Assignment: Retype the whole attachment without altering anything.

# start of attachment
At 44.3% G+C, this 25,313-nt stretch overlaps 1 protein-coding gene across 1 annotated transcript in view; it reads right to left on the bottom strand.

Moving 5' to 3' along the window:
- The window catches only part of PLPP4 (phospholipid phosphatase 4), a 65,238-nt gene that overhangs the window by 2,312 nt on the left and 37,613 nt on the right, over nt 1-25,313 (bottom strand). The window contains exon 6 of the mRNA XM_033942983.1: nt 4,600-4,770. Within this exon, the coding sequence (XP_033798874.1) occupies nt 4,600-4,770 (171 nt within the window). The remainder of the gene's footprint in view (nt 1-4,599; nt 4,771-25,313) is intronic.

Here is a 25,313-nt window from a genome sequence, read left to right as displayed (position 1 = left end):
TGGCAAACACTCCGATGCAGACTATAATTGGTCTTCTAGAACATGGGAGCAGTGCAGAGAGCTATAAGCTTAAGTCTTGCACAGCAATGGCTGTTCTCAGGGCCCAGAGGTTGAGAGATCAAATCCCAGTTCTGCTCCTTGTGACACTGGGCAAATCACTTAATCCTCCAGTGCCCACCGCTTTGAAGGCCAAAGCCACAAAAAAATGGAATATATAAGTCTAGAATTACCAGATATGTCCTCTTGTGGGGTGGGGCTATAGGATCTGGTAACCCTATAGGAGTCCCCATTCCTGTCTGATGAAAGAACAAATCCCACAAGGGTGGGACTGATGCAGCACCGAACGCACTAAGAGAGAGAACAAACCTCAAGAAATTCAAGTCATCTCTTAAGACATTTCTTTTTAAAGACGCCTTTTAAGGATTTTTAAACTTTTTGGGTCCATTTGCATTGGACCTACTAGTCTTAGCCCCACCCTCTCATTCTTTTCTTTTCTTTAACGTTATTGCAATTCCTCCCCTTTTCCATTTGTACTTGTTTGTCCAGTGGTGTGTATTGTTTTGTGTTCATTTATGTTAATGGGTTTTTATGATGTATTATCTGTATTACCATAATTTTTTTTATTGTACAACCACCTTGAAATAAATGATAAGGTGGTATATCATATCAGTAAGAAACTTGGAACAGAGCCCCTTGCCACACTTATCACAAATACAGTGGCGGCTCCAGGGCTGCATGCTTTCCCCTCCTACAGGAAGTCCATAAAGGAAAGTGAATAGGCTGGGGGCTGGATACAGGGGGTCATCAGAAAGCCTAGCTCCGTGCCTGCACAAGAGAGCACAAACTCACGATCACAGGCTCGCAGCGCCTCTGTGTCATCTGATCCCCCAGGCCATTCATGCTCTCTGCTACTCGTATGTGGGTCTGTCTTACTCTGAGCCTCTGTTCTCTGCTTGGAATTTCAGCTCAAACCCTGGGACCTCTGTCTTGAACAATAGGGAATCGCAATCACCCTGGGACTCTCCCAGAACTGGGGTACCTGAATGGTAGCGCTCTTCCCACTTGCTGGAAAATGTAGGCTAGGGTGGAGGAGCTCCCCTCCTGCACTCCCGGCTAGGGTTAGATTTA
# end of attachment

At 44.3% G+C, this 25,313-nt stretch overlaps 1 protein-coding gene across 1 annotated transcript in view; it reads right to left on the bottom strand.

Moving 5' to 3' along the window:
- The window catches only part of PLPP4 (phospholipid phosphatase 4), a 65,238-nt gene that overhangs the window by 2,312 nt on the left and 37,613 nt on the right, over nt 1-25,313 (bottom strand). The window contains exon 6 of the mRNA XM_033942983.1: nt 4,600-4,770. Within this exon, the coding sequence (XP_033798874.1) occupies nt 4,600-4,770 (171 nt within the window). The remainder of the gene's footprint in view (nt 1-4,599; nt 4,771-25,313) is intronic.

Here is a 25,313-nt window from a genome sequence, read left to right as displayed (position 1 = left end):
TGGCAAACACTCCGATGCAGACTATAATTGGTCTTCTAGAACATGGGAGCAGTGCAGAGAGCTATAAGCTTAAGTCTTGCACAGCAATGGCTGTTCTCAGGGCCCAGAGGTTGAGAGATCAAATCCCAGTTCTGCTCCTTGTGACACTGGGCAAATCACTTAATCCTCCAGTGCCCACCGCTTTGAAGGCCAAAGCCACAAAAAAATGGAATATATAAGTCTAGAATTACCAGATATGTCCTCTTGTGGGGTGGGGCTATAGGATCTGGTAACCCTATAGGAGTCCCCATTCCTGTCTGATGAAAGAACAAATCCCACAAGGGTGGGACTGATGCAGCACCGAACGCACTAAGAGAGAGAACAAACCTCAAGAAATTCAAGTCATCTCTTAAGACATTTCTTTTTAAAGACGCCTTTTAAGGATTTTTAAACTTTTTGGGTCCATTTGCATTGGACCTACTAGTCTTAGCCCCACCCTCTCATTCTTTTCTTTTCTTTAACGTTATTGCAATTCCTCCCCTTTTCCATTTGTACTTGTTTGTCCAGTGGTGTGTATTGTTTTGTGTTCATTTATGTTAATGGGTTTTTATGATGTATTATCTGTATTACCATAATTTTTTTTATTGTACAACCACCTTGAAATAAATGATAAGGTGGTATATCATATCAGTAAGAAACTTGGAACAGAGCCCCTTGCCACACTTATCACAAATACAGTGGCGGCTCCAGGGCTGCATGCTTTCCCCTCCTACAGGAAGTCCATAAAGGAAAGTGAATAGGCTGGGGGCTGGATACAGGGGGTCATCAGAAAGCCTAGCTCCGTGCCTGCACAAGAGAGCACAAACTCACGATCACAGGCTCGCAGCGCCTCTGTGTCATCTGATCCCCCAGGCCATTCATGCTCTCTGCTACTCGTATGTGGGTCTGTCTTACTCTGAGCCTCTGTTCTCTGCTTGGAATTTCAGCTCAAACCCTGGGACCTCTGTCTTGAACAATAGGGAATCGCAATCACCCTGGGACTCTCCCAGAACTGGGGTACCTGAATGGTAGCGCTCTTCCCACTTGCTGGAAAATGTAGGCTAGGGTGGAGGAGCTCCCCTCCTGCACTCCCGGCTAGGGTTAGATTTA